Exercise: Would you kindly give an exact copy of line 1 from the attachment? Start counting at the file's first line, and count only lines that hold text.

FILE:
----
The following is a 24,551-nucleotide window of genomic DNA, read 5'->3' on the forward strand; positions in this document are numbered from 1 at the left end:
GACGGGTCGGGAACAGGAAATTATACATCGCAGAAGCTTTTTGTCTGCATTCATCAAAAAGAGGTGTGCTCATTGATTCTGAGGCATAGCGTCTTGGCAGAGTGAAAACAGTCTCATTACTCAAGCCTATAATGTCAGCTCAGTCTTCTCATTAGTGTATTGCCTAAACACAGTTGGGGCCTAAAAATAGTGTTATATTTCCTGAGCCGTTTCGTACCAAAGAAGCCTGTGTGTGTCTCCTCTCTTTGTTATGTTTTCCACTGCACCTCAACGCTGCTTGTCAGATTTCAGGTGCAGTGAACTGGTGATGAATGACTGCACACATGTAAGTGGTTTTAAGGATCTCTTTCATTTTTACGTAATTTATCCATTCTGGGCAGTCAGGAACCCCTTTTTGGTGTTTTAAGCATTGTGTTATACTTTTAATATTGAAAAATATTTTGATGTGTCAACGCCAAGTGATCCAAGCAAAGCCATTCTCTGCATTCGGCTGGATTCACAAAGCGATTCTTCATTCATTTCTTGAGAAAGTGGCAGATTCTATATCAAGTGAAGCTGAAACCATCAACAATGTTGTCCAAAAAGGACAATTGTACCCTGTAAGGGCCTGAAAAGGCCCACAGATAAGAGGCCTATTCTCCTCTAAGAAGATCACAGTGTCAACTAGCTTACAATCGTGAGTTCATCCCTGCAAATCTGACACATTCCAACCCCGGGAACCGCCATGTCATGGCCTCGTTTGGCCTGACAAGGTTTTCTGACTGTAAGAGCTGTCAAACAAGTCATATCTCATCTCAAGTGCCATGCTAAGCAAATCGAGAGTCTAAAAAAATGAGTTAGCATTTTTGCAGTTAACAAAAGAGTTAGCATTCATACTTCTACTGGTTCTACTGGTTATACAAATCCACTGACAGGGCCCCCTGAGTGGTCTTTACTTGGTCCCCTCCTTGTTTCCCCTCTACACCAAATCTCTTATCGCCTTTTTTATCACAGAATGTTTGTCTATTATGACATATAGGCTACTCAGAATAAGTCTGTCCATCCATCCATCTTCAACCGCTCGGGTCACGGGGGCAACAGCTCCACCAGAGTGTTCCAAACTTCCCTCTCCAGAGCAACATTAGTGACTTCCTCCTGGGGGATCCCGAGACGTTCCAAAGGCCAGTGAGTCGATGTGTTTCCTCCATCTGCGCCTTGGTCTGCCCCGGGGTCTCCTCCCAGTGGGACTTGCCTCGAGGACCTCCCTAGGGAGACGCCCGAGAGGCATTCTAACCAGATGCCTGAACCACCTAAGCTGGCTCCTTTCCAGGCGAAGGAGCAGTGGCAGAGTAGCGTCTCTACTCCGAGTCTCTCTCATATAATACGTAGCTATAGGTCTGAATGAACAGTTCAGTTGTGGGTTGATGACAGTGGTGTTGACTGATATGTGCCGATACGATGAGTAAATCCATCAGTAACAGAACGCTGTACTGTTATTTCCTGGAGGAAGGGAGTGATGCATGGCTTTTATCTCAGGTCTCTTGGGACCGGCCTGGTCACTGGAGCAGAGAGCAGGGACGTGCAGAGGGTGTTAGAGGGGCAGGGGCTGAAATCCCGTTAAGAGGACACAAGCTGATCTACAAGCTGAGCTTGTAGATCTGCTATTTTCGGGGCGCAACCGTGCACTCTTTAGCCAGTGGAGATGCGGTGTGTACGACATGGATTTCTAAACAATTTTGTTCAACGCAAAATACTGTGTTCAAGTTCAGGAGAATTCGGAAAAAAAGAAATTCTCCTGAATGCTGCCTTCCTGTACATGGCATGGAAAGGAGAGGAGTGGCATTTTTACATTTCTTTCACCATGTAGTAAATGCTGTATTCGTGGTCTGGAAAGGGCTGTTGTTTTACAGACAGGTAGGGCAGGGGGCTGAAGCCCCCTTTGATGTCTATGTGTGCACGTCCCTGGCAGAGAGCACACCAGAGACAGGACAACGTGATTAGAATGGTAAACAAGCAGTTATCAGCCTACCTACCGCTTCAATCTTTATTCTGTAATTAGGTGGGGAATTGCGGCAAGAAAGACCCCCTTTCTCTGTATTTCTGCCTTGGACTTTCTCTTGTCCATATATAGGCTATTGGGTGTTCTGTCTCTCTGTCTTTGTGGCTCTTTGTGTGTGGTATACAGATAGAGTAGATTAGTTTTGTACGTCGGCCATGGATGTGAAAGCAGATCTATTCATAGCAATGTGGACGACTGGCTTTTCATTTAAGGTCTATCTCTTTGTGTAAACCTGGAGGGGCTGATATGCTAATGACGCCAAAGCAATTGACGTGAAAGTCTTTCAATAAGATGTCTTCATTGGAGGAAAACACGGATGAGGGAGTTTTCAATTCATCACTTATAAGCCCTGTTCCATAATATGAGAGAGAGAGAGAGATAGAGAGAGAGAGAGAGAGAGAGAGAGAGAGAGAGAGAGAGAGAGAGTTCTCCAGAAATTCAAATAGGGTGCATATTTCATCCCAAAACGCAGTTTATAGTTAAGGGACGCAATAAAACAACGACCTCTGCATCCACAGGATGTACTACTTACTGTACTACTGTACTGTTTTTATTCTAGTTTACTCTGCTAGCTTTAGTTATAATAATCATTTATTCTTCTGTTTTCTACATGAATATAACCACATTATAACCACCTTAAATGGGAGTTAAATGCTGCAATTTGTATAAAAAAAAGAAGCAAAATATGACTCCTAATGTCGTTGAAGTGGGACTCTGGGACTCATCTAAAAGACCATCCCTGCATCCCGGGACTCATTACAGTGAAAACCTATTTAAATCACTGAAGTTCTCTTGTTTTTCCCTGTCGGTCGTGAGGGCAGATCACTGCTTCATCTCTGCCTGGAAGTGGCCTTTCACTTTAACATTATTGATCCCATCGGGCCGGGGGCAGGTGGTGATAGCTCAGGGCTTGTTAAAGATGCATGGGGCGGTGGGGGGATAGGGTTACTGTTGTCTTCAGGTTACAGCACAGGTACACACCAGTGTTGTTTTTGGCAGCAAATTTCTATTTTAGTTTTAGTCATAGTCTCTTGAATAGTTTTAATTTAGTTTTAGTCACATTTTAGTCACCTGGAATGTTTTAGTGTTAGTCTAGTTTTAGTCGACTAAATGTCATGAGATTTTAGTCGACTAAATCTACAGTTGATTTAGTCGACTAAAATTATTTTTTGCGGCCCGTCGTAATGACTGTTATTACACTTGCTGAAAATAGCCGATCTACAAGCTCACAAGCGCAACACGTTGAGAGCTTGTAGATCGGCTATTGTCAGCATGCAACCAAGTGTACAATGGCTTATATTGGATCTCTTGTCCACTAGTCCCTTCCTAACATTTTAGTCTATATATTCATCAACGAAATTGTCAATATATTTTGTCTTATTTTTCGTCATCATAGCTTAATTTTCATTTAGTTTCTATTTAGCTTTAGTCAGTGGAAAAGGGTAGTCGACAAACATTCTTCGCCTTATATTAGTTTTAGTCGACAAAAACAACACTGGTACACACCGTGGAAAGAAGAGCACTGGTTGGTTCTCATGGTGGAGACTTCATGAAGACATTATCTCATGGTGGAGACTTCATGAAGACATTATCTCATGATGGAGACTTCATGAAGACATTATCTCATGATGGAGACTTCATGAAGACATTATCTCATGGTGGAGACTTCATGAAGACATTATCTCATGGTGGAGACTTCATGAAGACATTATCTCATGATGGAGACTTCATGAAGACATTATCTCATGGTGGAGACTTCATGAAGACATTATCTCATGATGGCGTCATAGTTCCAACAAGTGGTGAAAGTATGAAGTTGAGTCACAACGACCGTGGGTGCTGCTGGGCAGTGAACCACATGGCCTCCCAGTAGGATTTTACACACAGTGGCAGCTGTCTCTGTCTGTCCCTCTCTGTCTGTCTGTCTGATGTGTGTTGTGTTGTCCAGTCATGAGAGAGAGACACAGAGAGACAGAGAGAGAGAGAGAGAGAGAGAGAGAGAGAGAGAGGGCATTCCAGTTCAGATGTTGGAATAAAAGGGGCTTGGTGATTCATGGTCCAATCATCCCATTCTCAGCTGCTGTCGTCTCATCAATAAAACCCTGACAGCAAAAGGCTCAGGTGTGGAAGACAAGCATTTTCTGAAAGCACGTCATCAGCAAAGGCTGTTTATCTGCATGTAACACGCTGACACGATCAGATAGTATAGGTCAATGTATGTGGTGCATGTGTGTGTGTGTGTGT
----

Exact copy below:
The following is a 24,551-nucleotide window of genomic DNA, read 5'->3' on the forward strand; positions in this document are numbered from 1 at the left end: